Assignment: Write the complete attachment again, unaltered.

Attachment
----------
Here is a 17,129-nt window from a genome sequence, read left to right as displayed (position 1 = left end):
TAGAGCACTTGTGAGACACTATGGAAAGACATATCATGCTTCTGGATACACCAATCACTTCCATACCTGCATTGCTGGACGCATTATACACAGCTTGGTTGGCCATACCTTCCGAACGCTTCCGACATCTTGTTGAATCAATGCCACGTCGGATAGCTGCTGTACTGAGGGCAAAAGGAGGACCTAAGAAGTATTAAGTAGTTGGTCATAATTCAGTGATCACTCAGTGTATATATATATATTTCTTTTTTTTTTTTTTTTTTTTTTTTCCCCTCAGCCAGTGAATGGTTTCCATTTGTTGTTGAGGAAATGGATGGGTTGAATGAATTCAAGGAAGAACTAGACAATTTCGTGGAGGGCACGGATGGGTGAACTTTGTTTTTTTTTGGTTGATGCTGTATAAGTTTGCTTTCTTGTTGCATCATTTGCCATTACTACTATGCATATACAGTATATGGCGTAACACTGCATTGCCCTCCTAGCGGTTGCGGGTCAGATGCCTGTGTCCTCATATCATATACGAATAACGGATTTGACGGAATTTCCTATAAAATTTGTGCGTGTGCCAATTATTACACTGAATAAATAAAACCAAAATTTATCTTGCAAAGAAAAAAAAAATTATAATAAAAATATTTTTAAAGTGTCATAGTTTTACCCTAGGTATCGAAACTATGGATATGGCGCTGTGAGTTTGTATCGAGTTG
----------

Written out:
Here is a 17,129-nt window from a genome sequence, read left to right as displayed (position 1 = left end):
TAGAGCACTTGTGAGACACTATGGAAAGACATATCATGCTTCTGGATACACCAATCACTTCCATACCTGCATTGCTGGACGCATTATACACAGCTTGGTTGGCCATACCTTCCGAACGCTTCCGACATCTTGTTGAATCAATGCCACGTCGGATAGCTGCTGTACTGAGGGCAAAAGGAGGACCTAAGAAGTATTAAGTAGTTGGTCATAATTCAGTGATCACTCAGTGTATATATATATATTTCTTTTTTTTTTTTTTTTTTTTTTTTCCCCTCAGCCAGTGAATGGTTTCCATTTGTTGTTGAGGAAATGGATGGGTTGAATGAATTCAAGGAAGAACTAGACAATTTCGTGGAGGGCACGGATGGGTGAACTTTGTTTTTTTTTGGTTGATGCTGTATAAGTTTGCTTTCTTGTTGCATCATTTGCCATTACTACTATGCATATACAGTATATGGCGTAACACTGCATTGCCCTCCTAGCGGTTGCGGGTCAGATGCCTGTGTCCTCATATCATATACGAATAACGGATTTGACGGAATTTCCTATAAAATTTGTGCGTGTGCCAATTATTACACTGAATAAATAAAACCAAAATTTATCTTGCAAAGAAAAAAAAAATTATAATAAAAATATTTTTAAAGTGTCATAGTTTTACCCTAGGTATCGAAACTATGGATATGGCGCTGTGAGTTTGTATCGAGTTG